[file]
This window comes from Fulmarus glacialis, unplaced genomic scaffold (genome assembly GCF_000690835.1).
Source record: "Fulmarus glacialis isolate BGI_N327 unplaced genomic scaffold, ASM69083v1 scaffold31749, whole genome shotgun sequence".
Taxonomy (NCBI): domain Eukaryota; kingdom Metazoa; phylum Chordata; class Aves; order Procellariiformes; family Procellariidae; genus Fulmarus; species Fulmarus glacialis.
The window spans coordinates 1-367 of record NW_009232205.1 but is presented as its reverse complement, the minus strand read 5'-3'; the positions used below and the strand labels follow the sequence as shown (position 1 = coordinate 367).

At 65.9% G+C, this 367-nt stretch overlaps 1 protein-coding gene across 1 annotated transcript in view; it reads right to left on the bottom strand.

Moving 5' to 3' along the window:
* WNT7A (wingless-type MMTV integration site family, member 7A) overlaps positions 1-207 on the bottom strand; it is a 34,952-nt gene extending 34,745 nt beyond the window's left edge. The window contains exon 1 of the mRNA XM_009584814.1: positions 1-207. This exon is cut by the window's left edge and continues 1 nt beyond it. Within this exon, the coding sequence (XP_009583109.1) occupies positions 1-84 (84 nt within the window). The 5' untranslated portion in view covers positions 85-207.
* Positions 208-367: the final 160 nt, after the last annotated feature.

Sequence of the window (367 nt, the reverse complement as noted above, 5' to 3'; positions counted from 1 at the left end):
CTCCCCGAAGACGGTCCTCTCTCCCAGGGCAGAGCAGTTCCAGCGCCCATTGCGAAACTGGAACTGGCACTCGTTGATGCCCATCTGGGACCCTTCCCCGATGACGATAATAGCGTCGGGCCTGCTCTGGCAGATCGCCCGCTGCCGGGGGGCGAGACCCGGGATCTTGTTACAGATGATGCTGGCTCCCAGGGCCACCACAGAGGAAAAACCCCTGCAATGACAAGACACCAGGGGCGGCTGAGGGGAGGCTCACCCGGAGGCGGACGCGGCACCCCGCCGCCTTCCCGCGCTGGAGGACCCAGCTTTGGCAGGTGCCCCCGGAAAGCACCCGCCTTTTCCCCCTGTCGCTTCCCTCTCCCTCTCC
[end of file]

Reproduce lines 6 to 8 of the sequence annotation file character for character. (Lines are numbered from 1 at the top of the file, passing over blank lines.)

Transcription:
Moving 5' to 3' along the window:
* WNT7A (wingless-type MMTV integration site family, member 7A) overlaps positions 1-207 on the bottom strand; it is a 34,952-nt gene extending 34,745 nt beyond the window's left edge. The window contains exon 1 of the mRNA XM_009584814.1: positions 1-207. This exon is cut by the window's left edge and continues 1 nt beyond it. Within this exon, the coding sequence (XP_009583109.1) occupies positions 1-84 (84 nt within the window). The 5' untranslated portion in view covers positions 85-207.
* Positions 208-367: the final 160 nt, after the last annotated feature.